Date of Award

11-6-2015

Degree Type

Dissertation

Degree Name

Ph.D.

Department

Psychology

First Advisor

Abeare, Chris

Keywords

Cognitive-Affective Processing, Cognitive Processing, Depression, Emotional Processing, Obstructive Sleep Apnea, Sleep

Rights

CC BY-NC-ND 4.0

Abstract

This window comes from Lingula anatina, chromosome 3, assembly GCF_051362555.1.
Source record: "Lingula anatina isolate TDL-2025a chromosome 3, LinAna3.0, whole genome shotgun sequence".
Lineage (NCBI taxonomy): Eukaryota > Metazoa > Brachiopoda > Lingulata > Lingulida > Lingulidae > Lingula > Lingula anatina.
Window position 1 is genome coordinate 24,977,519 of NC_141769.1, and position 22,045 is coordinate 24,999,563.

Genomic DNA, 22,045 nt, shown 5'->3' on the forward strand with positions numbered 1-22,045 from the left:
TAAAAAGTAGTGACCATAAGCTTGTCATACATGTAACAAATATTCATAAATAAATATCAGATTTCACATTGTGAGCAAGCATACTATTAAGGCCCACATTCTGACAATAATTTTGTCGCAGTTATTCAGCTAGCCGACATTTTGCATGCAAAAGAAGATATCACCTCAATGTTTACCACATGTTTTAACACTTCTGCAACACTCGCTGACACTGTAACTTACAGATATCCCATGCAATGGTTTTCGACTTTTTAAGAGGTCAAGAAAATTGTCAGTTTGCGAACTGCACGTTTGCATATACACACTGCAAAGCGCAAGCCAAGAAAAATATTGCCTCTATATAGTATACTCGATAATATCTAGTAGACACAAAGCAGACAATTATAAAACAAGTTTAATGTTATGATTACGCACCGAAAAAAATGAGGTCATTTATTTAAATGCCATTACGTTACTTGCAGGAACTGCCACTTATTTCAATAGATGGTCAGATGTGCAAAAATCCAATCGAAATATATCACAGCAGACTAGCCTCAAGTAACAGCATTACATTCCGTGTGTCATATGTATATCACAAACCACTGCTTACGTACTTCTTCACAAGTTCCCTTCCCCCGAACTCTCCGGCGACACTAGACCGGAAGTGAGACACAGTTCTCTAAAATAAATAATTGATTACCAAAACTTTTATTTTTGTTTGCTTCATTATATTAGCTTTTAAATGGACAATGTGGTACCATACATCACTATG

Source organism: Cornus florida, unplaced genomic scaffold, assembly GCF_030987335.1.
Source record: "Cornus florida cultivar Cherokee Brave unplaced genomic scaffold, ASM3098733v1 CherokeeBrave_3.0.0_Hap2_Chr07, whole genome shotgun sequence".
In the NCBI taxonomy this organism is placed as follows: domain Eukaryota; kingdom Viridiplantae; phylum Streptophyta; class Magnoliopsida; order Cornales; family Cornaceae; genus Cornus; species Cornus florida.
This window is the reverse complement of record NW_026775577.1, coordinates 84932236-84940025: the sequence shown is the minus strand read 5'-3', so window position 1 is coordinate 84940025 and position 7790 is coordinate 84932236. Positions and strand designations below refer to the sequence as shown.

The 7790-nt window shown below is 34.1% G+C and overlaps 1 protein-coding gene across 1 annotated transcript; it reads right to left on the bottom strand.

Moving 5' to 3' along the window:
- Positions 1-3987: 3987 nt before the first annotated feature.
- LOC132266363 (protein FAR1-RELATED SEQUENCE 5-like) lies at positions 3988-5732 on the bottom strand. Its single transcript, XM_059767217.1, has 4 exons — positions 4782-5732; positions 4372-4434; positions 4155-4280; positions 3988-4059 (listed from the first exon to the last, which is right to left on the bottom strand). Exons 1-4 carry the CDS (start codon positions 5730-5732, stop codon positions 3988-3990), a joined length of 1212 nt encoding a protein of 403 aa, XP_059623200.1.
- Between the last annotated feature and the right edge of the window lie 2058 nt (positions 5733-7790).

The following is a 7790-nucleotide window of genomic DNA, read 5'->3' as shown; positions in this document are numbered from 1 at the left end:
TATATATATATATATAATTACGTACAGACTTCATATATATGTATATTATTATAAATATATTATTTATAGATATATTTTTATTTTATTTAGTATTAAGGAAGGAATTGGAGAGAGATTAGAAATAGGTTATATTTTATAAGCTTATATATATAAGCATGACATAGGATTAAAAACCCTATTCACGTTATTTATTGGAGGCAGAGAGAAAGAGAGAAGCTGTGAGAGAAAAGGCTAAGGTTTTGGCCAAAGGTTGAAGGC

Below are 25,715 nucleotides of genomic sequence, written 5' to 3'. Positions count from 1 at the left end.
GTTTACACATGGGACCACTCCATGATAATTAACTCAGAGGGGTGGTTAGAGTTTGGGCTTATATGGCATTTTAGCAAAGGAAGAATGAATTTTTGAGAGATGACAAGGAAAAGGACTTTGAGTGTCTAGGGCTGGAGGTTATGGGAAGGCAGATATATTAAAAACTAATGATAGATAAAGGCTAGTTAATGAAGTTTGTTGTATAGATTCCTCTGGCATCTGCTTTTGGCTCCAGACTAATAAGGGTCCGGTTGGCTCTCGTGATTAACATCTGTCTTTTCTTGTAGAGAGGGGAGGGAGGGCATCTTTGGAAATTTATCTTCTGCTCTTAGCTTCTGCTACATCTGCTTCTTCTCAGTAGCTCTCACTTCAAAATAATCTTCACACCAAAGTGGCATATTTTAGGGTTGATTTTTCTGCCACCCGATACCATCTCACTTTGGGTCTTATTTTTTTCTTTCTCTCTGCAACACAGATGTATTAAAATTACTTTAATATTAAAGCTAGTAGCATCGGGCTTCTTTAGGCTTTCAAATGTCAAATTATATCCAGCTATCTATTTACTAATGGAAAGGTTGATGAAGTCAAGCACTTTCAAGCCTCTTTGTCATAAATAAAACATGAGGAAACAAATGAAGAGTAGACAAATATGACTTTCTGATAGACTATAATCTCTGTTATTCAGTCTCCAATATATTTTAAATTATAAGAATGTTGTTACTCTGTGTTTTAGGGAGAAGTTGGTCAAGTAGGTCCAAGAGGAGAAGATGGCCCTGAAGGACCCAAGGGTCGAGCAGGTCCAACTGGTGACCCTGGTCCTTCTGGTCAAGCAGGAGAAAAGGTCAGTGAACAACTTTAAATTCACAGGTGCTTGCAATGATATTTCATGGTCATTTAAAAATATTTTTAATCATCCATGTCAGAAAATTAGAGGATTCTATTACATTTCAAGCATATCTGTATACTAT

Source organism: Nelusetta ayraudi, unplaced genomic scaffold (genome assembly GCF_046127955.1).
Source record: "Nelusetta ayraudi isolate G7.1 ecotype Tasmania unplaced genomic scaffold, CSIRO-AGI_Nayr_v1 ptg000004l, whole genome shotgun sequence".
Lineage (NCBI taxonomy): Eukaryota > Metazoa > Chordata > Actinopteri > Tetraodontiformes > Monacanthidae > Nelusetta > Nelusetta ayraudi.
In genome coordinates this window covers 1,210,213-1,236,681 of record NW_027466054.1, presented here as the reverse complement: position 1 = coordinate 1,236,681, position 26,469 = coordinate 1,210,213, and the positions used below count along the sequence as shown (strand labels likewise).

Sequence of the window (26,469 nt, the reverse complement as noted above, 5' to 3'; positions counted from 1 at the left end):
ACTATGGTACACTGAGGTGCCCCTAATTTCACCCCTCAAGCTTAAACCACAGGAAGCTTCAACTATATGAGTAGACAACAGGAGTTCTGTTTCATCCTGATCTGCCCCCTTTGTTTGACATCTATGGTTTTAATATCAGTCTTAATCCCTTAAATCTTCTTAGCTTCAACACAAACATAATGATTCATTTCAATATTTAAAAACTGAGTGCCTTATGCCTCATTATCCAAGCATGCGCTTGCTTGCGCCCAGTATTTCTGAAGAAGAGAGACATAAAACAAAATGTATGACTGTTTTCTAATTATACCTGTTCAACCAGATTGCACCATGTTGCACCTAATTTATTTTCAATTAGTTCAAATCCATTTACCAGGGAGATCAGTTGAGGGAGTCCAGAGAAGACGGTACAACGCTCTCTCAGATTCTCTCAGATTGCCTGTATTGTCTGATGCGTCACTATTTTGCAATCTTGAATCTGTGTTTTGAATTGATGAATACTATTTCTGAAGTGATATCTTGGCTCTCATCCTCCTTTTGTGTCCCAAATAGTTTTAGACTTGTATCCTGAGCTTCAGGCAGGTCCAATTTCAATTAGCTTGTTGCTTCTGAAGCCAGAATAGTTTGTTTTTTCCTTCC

OBJECTIVES : Extant experimental research implicates sleep disturbance as causal to dysregulation of emotional processes and neurocognitive functioning. Clinical research with psychiatric samples suggests that sleep disturbance may be an etiological or sustaining factor in certain conditions, rather than solely a symptom. Recently proposed models have hypothesized cognitive-affective processing (CAP) as a potential mediator for the relationship between sleep disturbance and depressed mood. This study investigated relevant neuropsychological and sleep-physiological variables to explore the applicability of this type of model within a sleep apnea referral sample. METHODS: 61 participants referred for polysomnogram also completed self-report measures of mood and sleep, as well as a neuropsychological battery consisting of standard neurocognitive measures and novel cognitive-affective processing counterpart measures. RESULTS: Correlational and ANCOVA analyses suggested cognitive-affective processing measures were potentialy more sensitive toward dysfunction secondary to sleep-disordered breathing than standard neurocognitive measures. Regression analyses were mixed, while most of the a priori model was confirmed, unexpected null findings between sleep physiology and depression suggested poor fit for this sample. Exploratory analyses suggest there may be a more complex model relating the three constructs of interest, incorporating related sleep physiology and affective state constructs. CONCLUSIONS: Within our sample, findings suggest dysfunctional sleep-breathing physiology impacts the affective valence of previously identified subcortical-frontal retrieval dysfunction. The relative absence of findings within standard measures suggests that cognitive-affective processing measures may be more sensitive to finer gradients of sleep disturbance severity. Additionally, this finding is independent of the incidental findings that the cognitive-affective processing is sensitive to negative mood and psychological distress about lack of sleep, suggesting the neurocognitive measure is sensitive to both physiological and psychological sequelae. This study provides initial support for a neuropsychological measure of how humans process emotionally-laden information, which has significant potential for use in research and clinical fields. Future research will generate normative data for the novel cognitive-affective processing measures, as well as explore the original and expanded model of negative mood within other psychiatric and neurological samples.

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